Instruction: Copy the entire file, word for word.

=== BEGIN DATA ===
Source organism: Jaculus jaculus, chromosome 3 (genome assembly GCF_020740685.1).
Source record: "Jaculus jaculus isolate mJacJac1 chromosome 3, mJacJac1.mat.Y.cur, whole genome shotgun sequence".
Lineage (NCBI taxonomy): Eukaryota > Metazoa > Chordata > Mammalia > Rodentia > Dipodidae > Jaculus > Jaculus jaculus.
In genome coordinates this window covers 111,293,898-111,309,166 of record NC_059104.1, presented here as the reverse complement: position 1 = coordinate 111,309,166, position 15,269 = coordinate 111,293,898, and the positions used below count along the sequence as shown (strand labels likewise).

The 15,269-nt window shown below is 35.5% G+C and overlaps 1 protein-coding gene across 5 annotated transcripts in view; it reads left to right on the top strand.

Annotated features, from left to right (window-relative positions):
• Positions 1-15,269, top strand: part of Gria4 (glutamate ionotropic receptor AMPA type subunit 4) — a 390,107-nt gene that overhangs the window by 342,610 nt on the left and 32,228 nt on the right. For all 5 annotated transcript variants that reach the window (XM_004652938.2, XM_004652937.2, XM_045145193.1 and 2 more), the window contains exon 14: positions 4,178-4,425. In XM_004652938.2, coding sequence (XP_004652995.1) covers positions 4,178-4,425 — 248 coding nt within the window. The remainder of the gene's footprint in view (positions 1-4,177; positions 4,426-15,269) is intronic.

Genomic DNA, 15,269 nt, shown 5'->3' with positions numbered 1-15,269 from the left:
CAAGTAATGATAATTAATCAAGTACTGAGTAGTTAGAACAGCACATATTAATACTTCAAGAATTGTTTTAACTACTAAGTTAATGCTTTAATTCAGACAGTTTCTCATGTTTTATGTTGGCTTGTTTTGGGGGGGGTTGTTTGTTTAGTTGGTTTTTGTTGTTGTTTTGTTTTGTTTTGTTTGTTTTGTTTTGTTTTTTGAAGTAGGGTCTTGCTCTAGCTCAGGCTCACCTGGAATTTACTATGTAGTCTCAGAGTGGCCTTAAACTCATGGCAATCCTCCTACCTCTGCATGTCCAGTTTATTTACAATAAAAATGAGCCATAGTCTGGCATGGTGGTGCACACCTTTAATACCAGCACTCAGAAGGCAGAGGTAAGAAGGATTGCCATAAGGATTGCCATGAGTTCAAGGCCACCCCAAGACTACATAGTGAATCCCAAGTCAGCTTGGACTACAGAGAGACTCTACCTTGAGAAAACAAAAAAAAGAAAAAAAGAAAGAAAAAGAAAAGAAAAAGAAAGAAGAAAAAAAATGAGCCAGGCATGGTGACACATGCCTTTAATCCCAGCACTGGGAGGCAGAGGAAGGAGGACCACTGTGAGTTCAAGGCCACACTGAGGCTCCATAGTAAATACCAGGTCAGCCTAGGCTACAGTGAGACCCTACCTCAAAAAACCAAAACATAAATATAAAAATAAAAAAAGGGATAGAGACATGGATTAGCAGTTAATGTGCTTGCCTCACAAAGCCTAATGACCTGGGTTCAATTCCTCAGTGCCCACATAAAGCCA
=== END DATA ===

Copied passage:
Source organism: Jaculus jaculus, chromosome 3 (genome assembly GCF_020740685.1).
Source record: "Jaculus jaculus isolate mJacJac1 chromosome 3, mJacJac1.mat.Y.cur, whole genome shotgun sequence".
Lineage (NCBI taxonomy): Eukaryota > Metazoa > Chordata > Mammalia > Rodentia > Dipodidae > Jaculus > Jaculus jaculus.
In genome coordinates this window covers 111,293,898-111,309,166 of record NC_059104.1, presented here as the reverse complement: position 1 = coordinate 111,309,166, position 15,269 = coordinate 111,293,898, and the positions used below count along the sequence as shown (strand labels likewise).

The 15,269-nt window shown below is 35.5% G+C and overlaps 1 protein-coding gene across 5 annotated transcripts in view; it reads left to right on the top strand.

Annotated features, from left to right (window-relative positions):
• Positions 1-15,269, top strand: part of Gria4 (glutamate ionotropic receptor AMPA type subunit 4) — a 390,107-nt gene that overhangs the window by 342,610 nt on the left and 32,228 nt on the right. For all 5 annotated transcript variants that reach the window (XM_004652938.2, XM_004652937.2, XM_045145193.1 and 2 more), the window contains exon 14: positions 4,178-4,425. In XM_004652938.2, coding sequence (XP_004652995.1) covers positions 4,178-4,425 — 248 coding nt within the window. The remainder of the gene's footprint in view (positions 1-4,177; positions 4,426-15,269) is intronic.

Genomic DNA, 15,269 nt, shown 5'->3' with positions numbered 1-15,269 from the left:
CAAGTAATGATAATTAATCAAGTACTGAGTAGTTAGAACAGCACATATTAATACTTCAAGAATTGTTTTAACTACTAAGTTAATGCTTTAATTCAGACAGTTTCTCATGTTTTATGTTGGCTTGTTTTGGGGGGGGTTGTTTGTTTAGTTGGTTTTTGTTGTTGTTTTGTTTTGTTTTGTTTGTTTTGTTTTGTTTTTTGAAGTAGGGTCTTGCTCTAGCTCAGGCTCACCTGGAATTTACTATGTAGTCTCAGAGTGGCCTTAAACTCATGGCAATCCTCCTACCTCTGCATGTCCAGTTTATTTACAATAAAAATGAGCCATAGTCTGGCATGGTGGTGCACACCTTTAATACCAGCACTCAGAAGGCAGAGGTAAGAAGGATTGCCATAAGGATTGCCATGAGTTCAAGGCCACCCCAAGACTACATAGTGAATCCCAAGTCAGCTTGGACTACAGAGAGACTCTACCTTGAGAAAACAAAAAAAAGAAAAAAAGAAAGAAAAAGAAAAGAAAAAGAAAGAAGAAAAAAAATGAGCCAGGCATGGTGACACATGCCTTTAATCCCAGCACTGGGAGGCAGAGGAAGGAGGACCACTGTGAGTTCAAGGCCACACTGAGGCTCCATAGTAAATACCAGGTCAGCCTAGGCTACAGTGAGACCCTACCTCAAAAAACCAAAACATAAATATAAAAATAAAAAAAGGGATAGAGACATGGATTAGCAGTTAATGTGCTTGCCTCACAAAGCCTAATGACCTGGGTTCAATTCCTCAGTGCCCACATAAAGCCA